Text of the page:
Simon Kuper’s Chums: How a Tiny Caste of Oxford Tories Took Over the UK is a wonderful compendium of anecdotes about Oxford in the 1980s, one of the best of which concerns a lecture he attended by the Marxist theorist Terry Eagleton just after the fall of the Berlin Wall. Eagleton dismisses the collapse of the communist regimes across Eastern Europe as a minor source of annoyance that has no bearing on the validity of his beliefs. A student on Kuper’s right takes notes throughout and at the conclusion of the lecture reads his summary: ‘Presumably ironic.’
Eagleton wasn’t being ironic, and neither is Kuper in this blistering attack on Boris Johnson, Michael Gove, Daniel Hannan, Jacob Rees-Mogg and Dominic Cummings, among others, for masterminding our exit from the EU. Indeed, Kuper’s theory about what motivated these scoundrels is straight out of a Marxist textbook: it was a cynical attempt by Britain’s desiccated ruling class to repatriate power to Westminster so they could assume their rightful place as masters of the political universe.
‘Brexit was above all their generational grand project designed to protect the powers of their personal fiefdom of Westminster,’ he writes. ‘The rest was just detail – boring issues of governance best left to swotty civil servants.’ But just as Eagleton’s Marxism survives a brutal reality bath, so too does Kuper’s. According to his dialectical materialism, the ‘Tory toffs’ who campaigned for Brexit were intoxicated by a nostalgic idea of Britain’s past – a heady cocktail of Evelyn Waugh, P.G. Wodehouse and the Beano – which they were determined to restore in all its glory. So what if Brexit would have dire economic consequences? They didn’t care because they were protected by the high–paying jobs they’d walked into, thanks to some string-pulling from their parents. ‘If you make £200,000 a year, the threat of recession is just an irritation,’ he writes. ‘But if you make £20,000 it’s a personal crisis, and if you are making £15,000 then you will worry about still being able to feed your children.’
Layered on top of these incitements to class war is a bit of wokery pokery, linking the Euroscepticism of these arrogant public schoolboys to their white privilege: ‘As straight white men, they were (in the unmatched phrase of the writer John Scalzi) playing the game called The Real World with the difficulty setting on “Easy”.’ He notes how disgraceful their attitude to women is, catching a glimpse of it as an undergraduate in the late 1980s. ‘At meetings of my college’s junior common room, if a woman tried to speak, it was customary for men to chant: “Get your tits out for the lads!”’ he writes.
The Berlin Wall moment for Kuper – when his Marxist assumptions ran aground on the shores of reality – is the Leave victory in the EU referendum. After all, if Brexit is a political project devised by a clique of privately educated Oxford graduates to advance their own class interests at the expense of everyone else, why on earth did 17.4 million people vote for it? Were they all duped by these foppish chancers who’d honed their debating skills in the Oxford Union? Boris may be a silver-tongued public speaker, but he’s not that good.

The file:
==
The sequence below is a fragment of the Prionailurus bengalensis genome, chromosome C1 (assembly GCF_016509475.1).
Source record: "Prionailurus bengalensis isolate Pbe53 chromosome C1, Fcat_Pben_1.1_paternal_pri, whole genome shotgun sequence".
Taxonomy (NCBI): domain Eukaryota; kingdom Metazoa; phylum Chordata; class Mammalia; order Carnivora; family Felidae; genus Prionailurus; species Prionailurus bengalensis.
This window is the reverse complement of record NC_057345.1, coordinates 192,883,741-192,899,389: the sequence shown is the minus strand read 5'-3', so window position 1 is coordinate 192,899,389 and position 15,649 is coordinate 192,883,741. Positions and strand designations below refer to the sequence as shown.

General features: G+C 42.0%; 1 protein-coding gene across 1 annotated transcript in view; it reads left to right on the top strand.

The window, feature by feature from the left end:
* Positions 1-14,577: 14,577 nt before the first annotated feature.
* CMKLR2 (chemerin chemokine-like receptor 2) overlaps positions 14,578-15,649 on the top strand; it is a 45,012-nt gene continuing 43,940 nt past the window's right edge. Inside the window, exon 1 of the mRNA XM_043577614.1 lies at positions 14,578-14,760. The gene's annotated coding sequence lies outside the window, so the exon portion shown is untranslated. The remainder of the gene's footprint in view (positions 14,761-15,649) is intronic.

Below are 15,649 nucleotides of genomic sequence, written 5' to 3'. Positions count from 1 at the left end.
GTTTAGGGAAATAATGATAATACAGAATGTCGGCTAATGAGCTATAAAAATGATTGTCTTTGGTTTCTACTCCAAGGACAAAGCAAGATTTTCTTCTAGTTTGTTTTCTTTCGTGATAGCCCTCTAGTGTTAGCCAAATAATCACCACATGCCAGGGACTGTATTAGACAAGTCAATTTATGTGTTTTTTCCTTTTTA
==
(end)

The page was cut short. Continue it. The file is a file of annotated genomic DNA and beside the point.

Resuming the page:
The fundamental flaw in Kuper’s marvellously chippy book is his failure to recognise that it was Britain’s continuing membership of the EU, not Brexit, that served the interest of our ruling class. I don’t just mean the farm subsidies for the landed gentry, the chance for businessmen to bid for European contracts, the cheap imported labour or the peerless boondoggle of being an MEP. It was also the opportunities it provided for the metropolitan elite to look down their noses at the ‘little Englanders’ in the shires, with their weird attachment to this ‘cake-filled misery-laden grey old island’ (Emma Thompson).
There’s nothing wrong with Kuper’s Marxist analysis of Brexit, but he’s misunderstood who the real bourgeoisie are. You’d think the fact that an even more privileged group from this Oxford generation campaigned for Remain would tip him off – David Cameron, George Osborne, Jeremy Hunt, Rory Stewart, Nick Boles and Hugo Dixon, among others.
One anecdote that doesn’t appear in this book is that a mock EU referendum was held among the boys at Eton in 2016 which Remain won by a landslide. But the school’s domestic staff – the cleaners, cooks and gardeners – held their own ballot and an equally large majority voted for Leave. That pattern more or less repeated itself across the country on 23 June.
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